Lehm, the old thrill-seeking mercenary of the group, emphasizes the importance of a cool head. He tells Jonah that the violence they engage in is just business and that they do not get into feuds. Control is what separates the men from the boys. One kind of violence destroys both sides. With control, only one side goes down. When another man describes a gunfight as “symphony,” Lehm tells him that he’s wrong. A gunfight is “a farting contest. Something awful, ugly, messy, and most of all, shameful!” Lehm thinks that a gunfight should make you apologize, and, after killing a young woman, he does exactly that to a teammate. It was necessary to kill her to protect someone’s life, but Lehm regrets it regardless.

Valmet, the eyepatch-wearing knife-wielder, prizes efficiency and emotion over all else. She believes in doing just enough, and doing it for a good reason. She has a cartoonish crush on Koko, the kind that’s obvious to everyone but Koko, but it also means that she’s fiercely loyal. While she has a certain amount of flair, since this is an action comic after all, she’s very straightforward. No flourish, no tricks, just doing what needs to be done.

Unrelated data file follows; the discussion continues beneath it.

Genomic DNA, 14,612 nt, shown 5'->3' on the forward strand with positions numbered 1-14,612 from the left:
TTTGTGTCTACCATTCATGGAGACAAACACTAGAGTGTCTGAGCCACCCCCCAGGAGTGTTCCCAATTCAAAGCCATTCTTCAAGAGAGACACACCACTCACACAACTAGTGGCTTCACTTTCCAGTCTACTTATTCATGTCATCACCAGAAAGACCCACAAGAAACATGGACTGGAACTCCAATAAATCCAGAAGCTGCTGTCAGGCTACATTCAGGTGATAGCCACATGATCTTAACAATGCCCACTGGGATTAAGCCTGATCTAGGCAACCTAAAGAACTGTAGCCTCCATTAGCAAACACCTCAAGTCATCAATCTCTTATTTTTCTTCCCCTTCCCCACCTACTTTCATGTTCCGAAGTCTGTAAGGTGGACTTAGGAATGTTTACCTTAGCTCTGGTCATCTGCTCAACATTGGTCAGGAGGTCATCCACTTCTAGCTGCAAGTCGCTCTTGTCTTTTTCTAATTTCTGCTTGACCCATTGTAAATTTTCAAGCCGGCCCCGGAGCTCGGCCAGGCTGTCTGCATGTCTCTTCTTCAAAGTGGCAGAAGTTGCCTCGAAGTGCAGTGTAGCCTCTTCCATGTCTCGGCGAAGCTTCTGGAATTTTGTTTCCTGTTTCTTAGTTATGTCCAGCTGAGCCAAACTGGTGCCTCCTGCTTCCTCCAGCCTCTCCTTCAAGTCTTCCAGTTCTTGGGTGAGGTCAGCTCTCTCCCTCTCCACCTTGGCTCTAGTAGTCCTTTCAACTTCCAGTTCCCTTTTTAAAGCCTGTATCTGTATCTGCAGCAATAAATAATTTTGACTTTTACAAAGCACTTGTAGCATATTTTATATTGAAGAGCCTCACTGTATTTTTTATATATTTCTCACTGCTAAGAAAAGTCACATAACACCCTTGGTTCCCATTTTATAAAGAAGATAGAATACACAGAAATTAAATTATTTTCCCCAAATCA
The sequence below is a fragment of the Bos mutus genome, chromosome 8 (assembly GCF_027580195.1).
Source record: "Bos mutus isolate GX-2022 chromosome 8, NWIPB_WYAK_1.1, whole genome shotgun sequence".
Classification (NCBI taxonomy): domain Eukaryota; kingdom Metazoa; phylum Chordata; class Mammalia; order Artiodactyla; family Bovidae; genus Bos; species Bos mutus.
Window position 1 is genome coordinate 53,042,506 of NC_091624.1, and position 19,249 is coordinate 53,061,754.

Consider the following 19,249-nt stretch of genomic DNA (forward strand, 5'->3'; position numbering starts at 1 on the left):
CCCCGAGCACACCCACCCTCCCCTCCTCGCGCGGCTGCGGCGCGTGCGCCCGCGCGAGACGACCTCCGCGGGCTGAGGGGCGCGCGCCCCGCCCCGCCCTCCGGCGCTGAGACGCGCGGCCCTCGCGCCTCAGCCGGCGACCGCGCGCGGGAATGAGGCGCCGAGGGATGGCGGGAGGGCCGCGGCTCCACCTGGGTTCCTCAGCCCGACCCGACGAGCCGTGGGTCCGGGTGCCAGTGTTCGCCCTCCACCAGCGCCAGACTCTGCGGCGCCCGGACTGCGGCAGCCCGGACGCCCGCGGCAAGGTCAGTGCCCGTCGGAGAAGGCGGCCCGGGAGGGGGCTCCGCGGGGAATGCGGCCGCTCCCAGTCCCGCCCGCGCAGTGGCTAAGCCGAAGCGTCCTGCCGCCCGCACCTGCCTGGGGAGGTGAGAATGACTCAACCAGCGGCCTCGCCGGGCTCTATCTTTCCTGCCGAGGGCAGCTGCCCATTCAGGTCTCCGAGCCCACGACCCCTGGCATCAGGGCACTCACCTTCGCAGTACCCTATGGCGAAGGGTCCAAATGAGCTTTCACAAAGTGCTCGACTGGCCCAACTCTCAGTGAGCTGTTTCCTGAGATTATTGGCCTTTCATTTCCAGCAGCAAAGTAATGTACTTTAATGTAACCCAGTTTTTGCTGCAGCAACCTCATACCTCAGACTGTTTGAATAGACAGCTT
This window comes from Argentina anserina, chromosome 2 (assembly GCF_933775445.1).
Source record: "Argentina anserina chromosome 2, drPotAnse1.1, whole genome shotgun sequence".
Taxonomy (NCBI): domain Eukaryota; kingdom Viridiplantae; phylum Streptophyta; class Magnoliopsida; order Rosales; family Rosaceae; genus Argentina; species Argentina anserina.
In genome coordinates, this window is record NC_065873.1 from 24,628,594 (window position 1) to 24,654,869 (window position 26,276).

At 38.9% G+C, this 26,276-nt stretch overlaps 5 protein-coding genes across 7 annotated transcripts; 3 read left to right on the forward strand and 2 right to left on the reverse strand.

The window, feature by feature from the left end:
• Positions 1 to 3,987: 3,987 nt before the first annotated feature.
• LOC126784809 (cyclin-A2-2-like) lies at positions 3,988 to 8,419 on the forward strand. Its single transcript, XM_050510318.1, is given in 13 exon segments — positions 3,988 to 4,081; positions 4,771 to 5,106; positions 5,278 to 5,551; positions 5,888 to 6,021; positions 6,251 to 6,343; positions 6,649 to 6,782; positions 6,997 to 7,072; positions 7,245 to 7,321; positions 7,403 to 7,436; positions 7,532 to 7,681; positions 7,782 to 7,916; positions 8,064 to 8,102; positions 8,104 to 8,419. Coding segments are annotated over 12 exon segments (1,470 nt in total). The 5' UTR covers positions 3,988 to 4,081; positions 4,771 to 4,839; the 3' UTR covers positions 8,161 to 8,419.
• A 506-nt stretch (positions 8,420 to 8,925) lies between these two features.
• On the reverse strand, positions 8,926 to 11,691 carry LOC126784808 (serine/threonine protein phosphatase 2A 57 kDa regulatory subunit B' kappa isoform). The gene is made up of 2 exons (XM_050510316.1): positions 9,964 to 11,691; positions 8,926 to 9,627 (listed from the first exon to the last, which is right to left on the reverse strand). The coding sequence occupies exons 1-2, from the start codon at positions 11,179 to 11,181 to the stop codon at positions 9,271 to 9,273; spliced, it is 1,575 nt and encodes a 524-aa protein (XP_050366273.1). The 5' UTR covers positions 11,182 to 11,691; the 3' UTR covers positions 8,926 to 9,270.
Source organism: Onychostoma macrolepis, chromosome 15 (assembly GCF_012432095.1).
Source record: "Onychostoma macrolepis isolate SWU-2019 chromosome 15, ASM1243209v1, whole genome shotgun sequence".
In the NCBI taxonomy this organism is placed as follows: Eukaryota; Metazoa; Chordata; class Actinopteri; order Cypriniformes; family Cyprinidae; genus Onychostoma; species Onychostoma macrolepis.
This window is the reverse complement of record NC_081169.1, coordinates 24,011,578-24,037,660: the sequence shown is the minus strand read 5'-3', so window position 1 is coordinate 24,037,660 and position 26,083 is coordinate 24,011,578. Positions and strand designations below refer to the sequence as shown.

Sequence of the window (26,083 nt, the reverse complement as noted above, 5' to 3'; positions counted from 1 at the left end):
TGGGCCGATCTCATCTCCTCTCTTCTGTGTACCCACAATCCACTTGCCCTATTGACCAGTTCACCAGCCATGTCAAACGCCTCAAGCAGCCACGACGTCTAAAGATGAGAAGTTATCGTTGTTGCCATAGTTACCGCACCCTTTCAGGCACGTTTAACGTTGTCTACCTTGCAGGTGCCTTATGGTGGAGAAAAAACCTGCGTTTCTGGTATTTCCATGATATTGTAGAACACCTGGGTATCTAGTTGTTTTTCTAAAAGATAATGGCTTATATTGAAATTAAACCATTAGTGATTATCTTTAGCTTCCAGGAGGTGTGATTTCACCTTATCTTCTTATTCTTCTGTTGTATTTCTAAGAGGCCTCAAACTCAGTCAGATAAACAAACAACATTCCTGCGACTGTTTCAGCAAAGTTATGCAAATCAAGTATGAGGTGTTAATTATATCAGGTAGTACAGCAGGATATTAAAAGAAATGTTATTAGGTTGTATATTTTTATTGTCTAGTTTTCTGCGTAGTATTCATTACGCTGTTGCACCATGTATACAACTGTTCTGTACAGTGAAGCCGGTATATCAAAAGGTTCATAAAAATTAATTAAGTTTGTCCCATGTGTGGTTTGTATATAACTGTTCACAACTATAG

Mildo, a member of a rival group, considers Valmet the big man on campus and wants to make her rep by beating her. She provides a nice contrast to Valmet. She fights because, after a while, all of the violence and death makes you empty on the inside. You take up a gun to protect your family or fight for your country, but after a while, all of that just becomes a rationalization. Mildo does it because she wants to be the best.